Low Levels of Explosives Suspected in Wells near Badger

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Earlier this year, the Wisconsin Department of Natural Resources (WDNR) assured rural neighbors of Badger Army Ammunition Plant that their wells were free of the explosive dinitrotoluene (DNT).  The WDNR said that the reported detections of the suspected human carcinogen were “false positives” – a conclusion that experts now say is inaccurate and misleading.

“I am critical of the use of the term ‘false positives’ because there is no real evidence of an interference or any other proof of false detects,” said Dr. Jerry Eykholt, an environmental engineer hired by the Badger Restoration Advisory Board to monitor cleanup activities at the closing base.  “I believe the term is misleading, given the lack of any hard evidence or a specific reason that the detects could be considered false.”

Dr. Eykholt’s findings contradict notices sent to hundreds of residents living in an area extending from the Dairy Forage Research Center south to the northern edge of the Village of Prairie du Sac.  In a January 10 letter, the WDNR said “of the more than eighty (80) private wells sampled as part of this study, DNT has been confirmed in four, and is currently present in only two wells.”

Because the initial tests were inconclusive, Dr. Eykholt believes it is possible that as many as 18 private drinking water supplies may still have low levels of DNT.  Detected levels ranged from 0.01 to 0.08 parts per billion; the safe drinking water standard is 0.05 parts per billion.  At least eight (8) private wells that had low levels of DNT are no longer being tested by the Army; 4 homes are located in the Windings subdivision; 2 are on Dam Heights Road; and 2 homes are in the Gruber’s Grove Bay neighborhood.

After the WDNR assured residents that DNT was “not present” in their wells, the Army discontinued providing free bottled water and many families resumed using their well water for cooking, drinking, and other household uses.

WDNR officials argue that Dr. Eykholt’s findings are irrelevant.  Department representatives said that even if Eykholt is correct, previously detected levels are below state standards and therefore the water is safe to drink. “It would not change the Department’s response”, they said.

As it stands, the WDNR cannot assure the public that DNT is not present at low levels.  “We don’t know, there is no way of checking, and there is no way to prove that there were false positives,” Dr. Eykholt emphasized.  “Using the term ‘false positive’ can be a problem as a part of communication.  There has to be proof that the DNT is not there.”

Sorting out whose well is truly clean or not has been made even more difficult because the WDNR recently allowed the Army to change water test methods.  The new method for testing drinking water is less sensitive and is not capable of detecting the low levels that the old method could.  In addition, the new method can only detect 2 forms (isomers) of DNT; the old method could detect four.  The Wisconsin Division of Health supports a test method that can detect very low levels of DNT and that is capable of detecting all forms of the contaminant, but so far the WDNR has not enforced these recommendations.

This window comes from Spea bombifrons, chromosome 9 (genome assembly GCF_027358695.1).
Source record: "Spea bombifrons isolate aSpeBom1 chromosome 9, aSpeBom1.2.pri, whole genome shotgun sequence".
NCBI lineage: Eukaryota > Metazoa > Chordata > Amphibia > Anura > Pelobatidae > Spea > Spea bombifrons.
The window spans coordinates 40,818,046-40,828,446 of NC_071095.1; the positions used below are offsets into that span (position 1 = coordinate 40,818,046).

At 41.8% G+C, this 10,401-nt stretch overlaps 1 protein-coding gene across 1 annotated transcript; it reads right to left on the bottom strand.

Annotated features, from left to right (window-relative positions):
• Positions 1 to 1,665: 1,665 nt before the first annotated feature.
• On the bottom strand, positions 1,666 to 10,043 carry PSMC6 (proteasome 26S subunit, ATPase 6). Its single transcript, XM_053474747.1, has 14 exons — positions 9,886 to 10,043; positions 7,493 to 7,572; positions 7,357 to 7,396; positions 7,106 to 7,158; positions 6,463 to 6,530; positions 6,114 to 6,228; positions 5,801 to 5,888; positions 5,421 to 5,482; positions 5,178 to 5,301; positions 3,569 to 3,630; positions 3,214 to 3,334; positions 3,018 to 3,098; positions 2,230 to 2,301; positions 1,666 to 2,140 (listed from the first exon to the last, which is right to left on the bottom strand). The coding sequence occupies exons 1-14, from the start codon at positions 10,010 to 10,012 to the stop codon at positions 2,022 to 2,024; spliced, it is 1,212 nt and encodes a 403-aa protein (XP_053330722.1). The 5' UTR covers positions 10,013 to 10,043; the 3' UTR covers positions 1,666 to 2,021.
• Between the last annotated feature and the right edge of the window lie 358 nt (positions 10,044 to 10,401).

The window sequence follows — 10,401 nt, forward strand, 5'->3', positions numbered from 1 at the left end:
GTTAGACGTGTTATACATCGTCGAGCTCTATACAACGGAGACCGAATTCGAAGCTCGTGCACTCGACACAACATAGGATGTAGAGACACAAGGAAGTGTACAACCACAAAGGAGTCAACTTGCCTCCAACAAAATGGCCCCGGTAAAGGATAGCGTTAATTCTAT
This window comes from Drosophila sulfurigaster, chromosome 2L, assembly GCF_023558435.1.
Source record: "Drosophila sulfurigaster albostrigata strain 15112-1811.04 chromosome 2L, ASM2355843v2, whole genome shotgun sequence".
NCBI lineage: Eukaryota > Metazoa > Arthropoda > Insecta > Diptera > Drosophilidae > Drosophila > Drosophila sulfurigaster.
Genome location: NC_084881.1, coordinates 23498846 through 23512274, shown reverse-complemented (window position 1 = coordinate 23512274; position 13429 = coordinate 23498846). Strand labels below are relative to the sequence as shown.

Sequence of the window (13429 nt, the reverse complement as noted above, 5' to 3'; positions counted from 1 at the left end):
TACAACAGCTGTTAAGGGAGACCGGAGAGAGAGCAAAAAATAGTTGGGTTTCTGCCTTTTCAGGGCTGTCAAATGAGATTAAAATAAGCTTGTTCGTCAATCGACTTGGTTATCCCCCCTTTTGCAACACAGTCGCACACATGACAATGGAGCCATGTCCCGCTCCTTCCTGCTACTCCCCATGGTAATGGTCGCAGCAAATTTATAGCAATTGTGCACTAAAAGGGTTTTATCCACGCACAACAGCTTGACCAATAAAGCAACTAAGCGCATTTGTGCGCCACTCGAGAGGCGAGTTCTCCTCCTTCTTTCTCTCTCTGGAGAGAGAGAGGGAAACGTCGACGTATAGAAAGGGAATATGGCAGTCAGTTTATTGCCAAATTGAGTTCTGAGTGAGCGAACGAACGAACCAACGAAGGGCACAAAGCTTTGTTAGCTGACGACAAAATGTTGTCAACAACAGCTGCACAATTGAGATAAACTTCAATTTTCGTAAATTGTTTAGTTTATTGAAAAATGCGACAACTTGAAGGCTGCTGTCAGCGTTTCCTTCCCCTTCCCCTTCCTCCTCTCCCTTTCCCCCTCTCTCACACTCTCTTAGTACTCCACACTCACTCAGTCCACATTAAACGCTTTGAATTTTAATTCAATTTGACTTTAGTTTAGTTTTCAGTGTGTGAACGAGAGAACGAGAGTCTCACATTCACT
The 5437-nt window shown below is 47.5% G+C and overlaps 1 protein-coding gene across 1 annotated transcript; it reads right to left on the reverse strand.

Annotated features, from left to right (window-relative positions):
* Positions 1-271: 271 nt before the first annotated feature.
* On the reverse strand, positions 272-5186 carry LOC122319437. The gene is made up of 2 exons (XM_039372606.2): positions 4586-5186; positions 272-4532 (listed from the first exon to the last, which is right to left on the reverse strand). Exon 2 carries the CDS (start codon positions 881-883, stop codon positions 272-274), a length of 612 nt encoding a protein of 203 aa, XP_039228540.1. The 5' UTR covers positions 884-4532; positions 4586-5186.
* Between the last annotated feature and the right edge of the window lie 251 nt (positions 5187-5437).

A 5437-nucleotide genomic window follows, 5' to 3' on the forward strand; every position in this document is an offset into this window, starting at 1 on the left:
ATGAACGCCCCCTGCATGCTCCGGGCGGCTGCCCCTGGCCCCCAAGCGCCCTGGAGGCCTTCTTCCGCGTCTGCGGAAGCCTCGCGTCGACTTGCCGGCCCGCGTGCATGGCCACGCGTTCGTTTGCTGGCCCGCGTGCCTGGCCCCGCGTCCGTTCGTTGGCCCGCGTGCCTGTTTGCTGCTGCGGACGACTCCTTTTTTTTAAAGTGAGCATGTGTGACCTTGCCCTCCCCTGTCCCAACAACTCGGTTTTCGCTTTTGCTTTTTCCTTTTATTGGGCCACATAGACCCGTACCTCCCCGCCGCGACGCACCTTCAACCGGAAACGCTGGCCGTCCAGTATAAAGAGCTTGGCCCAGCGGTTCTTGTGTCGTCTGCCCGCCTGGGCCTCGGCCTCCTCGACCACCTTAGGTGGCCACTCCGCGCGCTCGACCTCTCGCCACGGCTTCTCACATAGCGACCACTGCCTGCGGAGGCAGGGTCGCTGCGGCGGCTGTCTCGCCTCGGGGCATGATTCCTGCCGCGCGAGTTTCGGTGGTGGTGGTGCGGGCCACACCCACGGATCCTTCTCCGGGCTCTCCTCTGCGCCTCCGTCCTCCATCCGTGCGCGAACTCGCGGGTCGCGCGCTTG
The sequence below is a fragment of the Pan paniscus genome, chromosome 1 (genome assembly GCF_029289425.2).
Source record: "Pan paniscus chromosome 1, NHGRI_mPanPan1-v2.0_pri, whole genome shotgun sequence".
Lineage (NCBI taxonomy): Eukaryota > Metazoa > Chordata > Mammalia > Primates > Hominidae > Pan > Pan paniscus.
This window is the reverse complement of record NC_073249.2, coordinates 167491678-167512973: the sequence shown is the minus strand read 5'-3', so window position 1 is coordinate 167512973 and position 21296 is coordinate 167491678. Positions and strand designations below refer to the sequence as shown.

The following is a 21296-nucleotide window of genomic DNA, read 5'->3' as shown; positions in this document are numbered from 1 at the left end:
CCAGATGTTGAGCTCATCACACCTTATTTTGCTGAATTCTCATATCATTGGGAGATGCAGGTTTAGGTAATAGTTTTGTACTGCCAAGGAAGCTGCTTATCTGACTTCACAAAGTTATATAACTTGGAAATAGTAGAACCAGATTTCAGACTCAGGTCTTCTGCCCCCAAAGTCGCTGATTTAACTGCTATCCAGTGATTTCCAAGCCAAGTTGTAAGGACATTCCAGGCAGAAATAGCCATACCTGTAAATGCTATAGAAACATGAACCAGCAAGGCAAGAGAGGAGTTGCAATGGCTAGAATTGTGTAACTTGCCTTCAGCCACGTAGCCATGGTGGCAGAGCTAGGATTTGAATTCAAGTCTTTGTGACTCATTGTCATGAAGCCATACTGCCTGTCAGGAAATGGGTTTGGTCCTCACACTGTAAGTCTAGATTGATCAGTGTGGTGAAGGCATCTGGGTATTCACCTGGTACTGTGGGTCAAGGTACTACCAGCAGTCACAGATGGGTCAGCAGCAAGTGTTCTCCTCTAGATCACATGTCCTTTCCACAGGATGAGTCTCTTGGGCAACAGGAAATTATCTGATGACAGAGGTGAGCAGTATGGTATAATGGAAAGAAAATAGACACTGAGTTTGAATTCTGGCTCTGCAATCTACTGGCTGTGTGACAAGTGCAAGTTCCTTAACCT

The explosive DNT is not the only contaminant that has been detected in private wells near Badger.  Low levels of 11 different contaminants were found in private wells, including ethyl ether – a chemical used in the manufacture of military propellants.  The WDNR, however, said that it is no longer requiring the Army to monitor contaminant levels in the affected private wells because detected concentrations were well below drinking water standards.

Dr. Eykholt believes continued monitoring could be beneficial.  “Ethyl ether and other contaminants might be important because it might be a leading edge of something else to come,” Dr. Eykholt told members of the Badger Restoration Advisory Board at their September 19 meeting.  “You do need to look at other contaminants such as nitrates and ethyl ether because it might give us a better idea of where the (groundwater contaminant) plumes might be. The nitrates, for example, might be a better delineation of source areas and where the contamination might be coming from.”

Earlier this year, testing revealed that 2 homes in the Water’s Edge development on Gruber’s Grove Bay did have DNT concentrations above health standards.  The Army has installed deeper wells for both families and so far DNT has not been detected in the replacement wells.

“There are no guarantees that the new wells (at the Water’s Edge Development) will not become contaminated,” WDNR officials told residents at a July 28 informational meeting at Badger.  “We avoided getting into the bedrock where the water quality is not aesthetically good.”

The Army has also installed 3 groups of groundwater monitoring wells in the Water’s Edge neighborhood.  DNT was detected above the safe standard in all of them.  (Groundwater monitoring wells are not used to provide drinking water.)  New groundwater monitoring wells are also planned for the Windings and Dam Heights subdivisions, just north of Prairie du Sac.

“Until the Army has restored groundwater quality, it is clear that nearby residential wells remain vulnerable,” said Laura Olah, Executive Director of Citizens for Safe Water Around Badger.  “We will be meeting with local government boards and WDNR administrators to secure the reinstatement of private well testing and better test methods, and the enforcement of a contingency plan that will assure drinking water supplies are free of military toxins now and in the future.”

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